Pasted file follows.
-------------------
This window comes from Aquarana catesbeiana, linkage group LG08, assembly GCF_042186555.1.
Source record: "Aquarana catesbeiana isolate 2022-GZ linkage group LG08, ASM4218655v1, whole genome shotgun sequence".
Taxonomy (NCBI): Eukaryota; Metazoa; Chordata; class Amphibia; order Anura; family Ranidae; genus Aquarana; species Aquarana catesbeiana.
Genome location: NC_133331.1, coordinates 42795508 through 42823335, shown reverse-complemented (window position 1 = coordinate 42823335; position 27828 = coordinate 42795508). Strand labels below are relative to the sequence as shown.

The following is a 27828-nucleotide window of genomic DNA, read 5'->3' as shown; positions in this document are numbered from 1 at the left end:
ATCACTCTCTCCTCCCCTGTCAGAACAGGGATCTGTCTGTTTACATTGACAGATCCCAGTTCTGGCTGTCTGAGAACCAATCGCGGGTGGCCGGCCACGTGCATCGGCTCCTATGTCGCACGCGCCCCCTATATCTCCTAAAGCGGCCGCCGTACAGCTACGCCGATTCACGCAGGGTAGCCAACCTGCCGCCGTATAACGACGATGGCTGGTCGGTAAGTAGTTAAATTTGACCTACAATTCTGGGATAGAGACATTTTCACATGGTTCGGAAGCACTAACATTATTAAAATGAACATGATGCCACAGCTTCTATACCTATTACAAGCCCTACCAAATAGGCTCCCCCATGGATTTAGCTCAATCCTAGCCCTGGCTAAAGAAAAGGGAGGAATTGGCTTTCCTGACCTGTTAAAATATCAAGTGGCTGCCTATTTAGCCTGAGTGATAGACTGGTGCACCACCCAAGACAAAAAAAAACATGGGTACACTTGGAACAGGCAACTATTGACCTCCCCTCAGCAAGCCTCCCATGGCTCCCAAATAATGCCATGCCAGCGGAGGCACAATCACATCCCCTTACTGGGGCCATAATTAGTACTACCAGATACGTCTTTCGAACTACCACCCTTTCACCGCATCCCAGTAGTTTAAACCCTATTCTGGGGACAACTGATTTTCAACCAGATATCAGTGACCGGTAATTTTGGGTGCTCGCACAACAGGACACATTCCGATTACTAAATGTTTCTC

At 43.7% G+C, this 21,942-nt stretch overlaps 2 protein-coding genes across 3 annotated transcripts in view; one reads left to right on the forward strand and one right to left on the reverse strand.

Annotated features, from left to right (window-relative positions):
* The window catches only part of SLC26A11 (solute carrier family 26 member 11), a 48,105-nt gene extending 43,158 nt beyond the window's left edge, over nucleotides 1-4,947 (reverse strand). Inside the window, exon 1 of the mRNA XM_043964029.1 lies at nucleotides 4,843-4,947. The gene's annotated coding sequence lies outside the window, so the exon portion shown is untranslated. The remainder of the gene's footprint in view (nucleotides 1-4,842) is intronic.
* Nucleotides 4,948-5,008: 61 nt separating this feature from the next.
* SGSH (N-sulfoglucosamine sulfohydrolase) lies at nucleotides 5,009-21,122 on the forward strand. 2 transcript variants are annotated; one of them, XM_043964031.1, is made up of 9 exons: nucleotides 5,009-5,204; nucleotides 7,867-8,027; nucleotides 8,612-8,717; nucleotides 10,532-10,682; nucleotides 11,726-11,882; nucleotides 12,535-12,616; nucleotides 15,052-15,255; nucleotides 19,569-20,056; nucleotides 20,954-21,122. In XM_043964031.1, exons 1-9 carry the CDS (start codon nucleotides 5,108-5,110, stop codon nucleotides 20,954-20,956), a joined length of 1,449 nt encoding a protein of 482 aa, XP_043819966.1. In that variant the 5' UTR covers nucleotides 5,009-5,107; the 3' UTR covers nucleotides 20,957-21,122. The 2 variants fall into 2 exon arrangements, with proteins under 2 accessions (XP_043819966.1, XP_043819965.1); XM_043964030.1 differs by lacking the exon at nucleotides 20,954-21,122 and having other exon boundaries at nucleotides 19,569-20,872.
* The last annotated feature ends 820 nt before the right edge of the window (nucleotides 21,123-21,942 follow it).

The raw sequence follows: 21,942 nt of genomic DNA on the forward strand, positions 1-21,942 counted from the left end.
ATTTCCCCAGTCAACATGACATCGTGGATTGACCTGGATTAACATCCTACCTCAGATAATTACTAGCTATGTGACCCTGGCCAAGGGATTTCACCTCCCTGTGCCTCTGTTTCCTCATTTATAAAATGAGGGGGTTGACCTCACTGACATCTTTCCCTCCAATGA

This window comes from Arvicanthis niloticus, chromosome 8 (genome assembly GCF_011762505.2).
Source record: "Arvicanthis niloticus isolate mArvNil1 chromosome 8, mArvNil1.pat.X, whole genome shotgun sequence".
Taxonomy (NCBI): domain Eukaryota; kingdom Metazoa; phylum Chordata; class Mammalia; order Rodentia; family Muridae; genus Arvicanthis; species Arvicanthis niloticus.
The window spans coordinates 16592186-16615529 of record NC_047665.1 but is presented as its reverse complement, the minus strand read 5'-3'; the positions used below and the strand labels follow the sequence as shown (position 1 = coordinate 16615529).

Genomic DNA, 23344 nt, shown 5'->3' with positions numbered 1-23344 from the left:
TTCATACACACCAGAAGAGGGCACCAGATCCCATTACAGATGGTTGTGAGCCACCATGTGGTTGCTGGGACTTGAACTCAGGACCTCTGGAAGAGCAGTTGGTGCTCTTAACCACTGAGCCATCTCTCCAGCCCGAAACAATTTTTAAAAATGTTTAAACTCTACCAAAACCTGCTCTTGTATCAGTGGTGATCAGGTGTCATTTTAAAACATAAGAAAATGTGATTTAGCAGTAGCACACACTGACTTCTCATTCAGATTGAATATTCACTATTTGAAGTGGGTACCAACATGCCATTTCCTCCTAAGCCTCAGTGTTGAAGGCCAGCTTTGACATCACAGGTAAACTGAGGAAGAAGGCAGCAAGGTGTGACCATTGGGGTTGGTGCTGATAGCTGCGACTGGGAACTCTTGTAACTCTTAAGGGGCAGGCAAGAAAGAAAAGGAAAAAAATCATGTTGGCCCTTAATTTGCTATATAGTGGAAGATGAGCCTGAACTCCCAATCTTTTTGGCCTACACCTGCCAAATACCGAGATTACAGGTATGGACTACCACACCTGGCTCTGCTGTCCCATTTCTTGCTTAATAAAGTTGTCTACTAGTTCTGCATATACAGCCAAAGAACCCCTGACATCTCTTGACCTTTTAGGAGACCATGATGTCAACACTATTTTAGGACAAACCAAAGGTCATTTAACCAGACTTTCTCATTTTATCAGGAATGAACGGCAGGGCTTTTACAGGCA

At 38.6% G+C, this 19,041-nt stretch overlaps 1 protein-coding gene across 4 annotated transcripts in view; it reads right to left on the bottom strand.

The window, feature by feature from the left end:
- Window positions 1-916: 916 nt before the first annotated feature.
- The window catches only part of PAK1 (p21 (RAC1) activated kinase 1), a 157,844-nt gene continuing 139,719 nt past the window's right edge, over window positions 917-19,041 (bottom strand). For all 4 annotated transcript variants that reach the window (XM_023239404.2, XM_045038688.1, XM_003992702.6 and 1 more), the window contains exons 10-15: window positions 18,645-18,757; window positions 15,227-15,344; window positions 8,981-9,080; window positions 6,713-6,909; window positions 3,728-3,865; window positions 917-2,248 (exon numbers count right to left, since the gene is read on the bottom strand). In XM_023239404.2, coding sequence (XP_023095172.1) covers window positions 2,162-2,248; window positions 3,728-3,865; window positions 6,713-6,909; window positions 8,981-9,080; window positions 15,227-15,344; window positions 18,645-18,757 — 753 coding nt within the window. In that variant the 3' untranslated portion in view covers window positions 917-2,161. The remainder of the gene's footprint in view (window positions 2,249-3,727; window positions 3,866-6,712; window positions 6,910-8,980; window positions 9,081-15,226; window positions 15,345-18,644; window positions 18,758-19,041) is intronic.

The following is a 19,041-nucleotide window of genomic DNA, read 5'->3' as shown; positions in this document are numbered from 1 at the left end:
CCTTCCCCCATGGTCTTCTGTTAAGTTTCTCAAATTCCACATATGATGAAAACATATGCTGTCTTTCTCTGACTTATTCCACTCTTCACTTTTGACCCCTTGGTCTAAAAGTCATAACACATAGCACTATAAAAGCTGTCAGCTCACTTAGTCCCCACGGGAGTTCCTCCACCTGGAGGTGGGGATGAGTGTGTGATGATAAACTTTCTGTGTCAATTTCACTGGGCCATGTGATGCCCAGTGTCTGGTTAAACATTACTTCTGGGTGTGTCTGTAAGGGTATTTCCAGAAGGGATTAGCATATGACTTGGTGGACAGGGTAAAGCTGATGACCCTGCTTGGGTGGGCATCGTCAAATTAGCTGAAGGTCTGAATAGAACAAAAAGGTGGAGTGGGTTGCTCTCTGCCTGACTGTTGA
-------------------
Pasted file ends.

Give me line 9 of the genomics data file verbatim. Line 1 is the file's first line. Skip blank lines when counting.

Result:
* The window catches only part of SLC26A11 (solute carrier family 26 member 11), a 48,105-nt gene extending 43,158 nt beyond the window's left edge, over nucleotides 1-4,947 (reverse strand). Inside the window, exon 1 of the mRNA XM_043964029.1 lies at nucleotides 4,843-4,947. The gene's annotated coding sequence lies outside the window, so the exon portion shown is untranslated. The remainder of the gene's footprint in view (nucleotides 1-4,842) is intronic.